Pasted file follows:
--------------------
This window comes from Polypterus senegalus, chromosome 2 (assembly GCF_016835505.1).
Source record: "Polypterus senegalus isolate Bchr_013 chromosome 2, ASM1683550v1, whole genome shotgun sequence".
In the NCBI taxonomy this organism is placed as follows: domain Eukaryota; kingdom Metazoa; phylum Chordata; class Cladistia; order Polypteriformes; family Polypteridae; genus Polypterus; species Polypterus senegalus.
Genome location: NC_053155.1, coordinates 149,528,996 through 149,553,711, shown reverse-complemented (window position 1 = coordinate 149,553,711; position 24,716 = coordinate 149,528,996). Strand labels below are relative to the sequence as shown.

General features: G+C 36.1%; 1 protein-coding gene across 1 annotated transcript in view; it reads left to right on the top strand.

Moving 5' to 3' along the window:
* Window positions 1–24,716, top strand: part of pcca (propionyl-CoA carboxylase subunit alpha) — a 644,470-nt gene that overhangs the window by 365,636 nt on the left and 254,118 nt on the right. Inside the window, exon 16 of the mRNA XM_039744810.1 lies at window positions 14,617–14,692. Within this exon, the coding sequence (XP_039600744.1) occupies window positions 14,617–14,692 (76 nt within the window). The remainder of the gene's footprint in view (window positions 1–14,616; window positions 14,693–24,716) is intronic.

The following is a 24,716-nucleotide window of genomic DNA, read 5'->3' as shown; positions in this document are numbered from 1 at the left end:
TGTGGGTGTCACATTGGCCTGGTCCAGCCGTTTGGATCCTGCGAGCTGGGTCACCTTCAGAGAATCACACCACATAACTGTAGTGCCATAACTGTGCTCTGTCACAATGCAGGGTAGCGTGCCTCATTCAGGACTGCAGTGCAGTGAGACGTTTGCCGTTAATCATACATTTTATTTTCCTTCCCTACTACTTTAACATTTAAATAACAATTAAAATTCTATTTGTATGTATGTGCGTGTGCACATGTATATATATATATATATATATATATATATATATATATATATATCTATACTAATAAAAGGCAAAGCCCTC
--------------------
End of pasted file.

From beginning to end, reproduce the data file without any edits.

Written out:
This window comes from Polypterus senegalus, chromosome 2 (assembly GCF_016835505.1).
Source record: "Polypterus senegalus isolate Bchr_013 chromosome 2, ASM1683550v1, whole genome shotgun sequence".
In the NCBI taxonomy this organism is placed as follows: domain Eukaryota; kingdom Metazoa; phylum Chordata; class Cladistia; order Polypteriformes; family Polypteridae; genus Polypterus; species Polypterus senegalus.
Genome location: NC_053155.1, coordinates 149,528,996 through 149,553,711, shown reverse-complemented (window position 1 = coordinate 149,553,711; position 24,716 = coordinate 149,528,996). Strand labels below are relative to the sequence as shown.

General features: G+C 36.1%; 1 protein-coding gene across 1 annotated transcript in view; it reads left to right on the top strand.

Moving 5' to 3' along the window:
* Window positions 1–24,716, top strand: part of pcca (propionyl-CoA carboxylase subunit alpha) — a 644,470-nt gene that overhangs the window by 365,636 nt on the left and 254,118 nt on the right. Inside the window, exon 16 of the mRNA XM_039744810.1 lies at window positions 14,617–14,692. Within this exon, the coding sequence (XP_039600744.1) occupies window positions 14,617–14,692 (76 nt within the window). The remainder of the gene's footprint in view (window positions 1–14,616; window positions 14,693–24,716) is intronic.

The following is a 24,716-nucleotide window of genomic DNA, read 5'->3' as shown; positions in this document are numbered from 1 at the left end:
TGTGGGTGTCACATTGGCCTGGTCCAGCCGTTTGGATCCTGCGAGCTGGGTCACCTTCAGAGAATCACACCACATAACTGTAGTGCCATAACTGTGCTCTGTCACAATGCAGGGTAGCGTGCCTCATTCAGGACTGCAGTGCAGTGAGACGTTTGCCGTTAATCATACATTTTATTTTCCTTCCCTACTACTTTAACATTTAAATAACAATTAAAATTCTATTTGTATGTATGTGCGTGTGCACATGTATATATATATATATATATATATATATATATATATATATATATCTATACTAATAAAAGGCAAAGCCCTC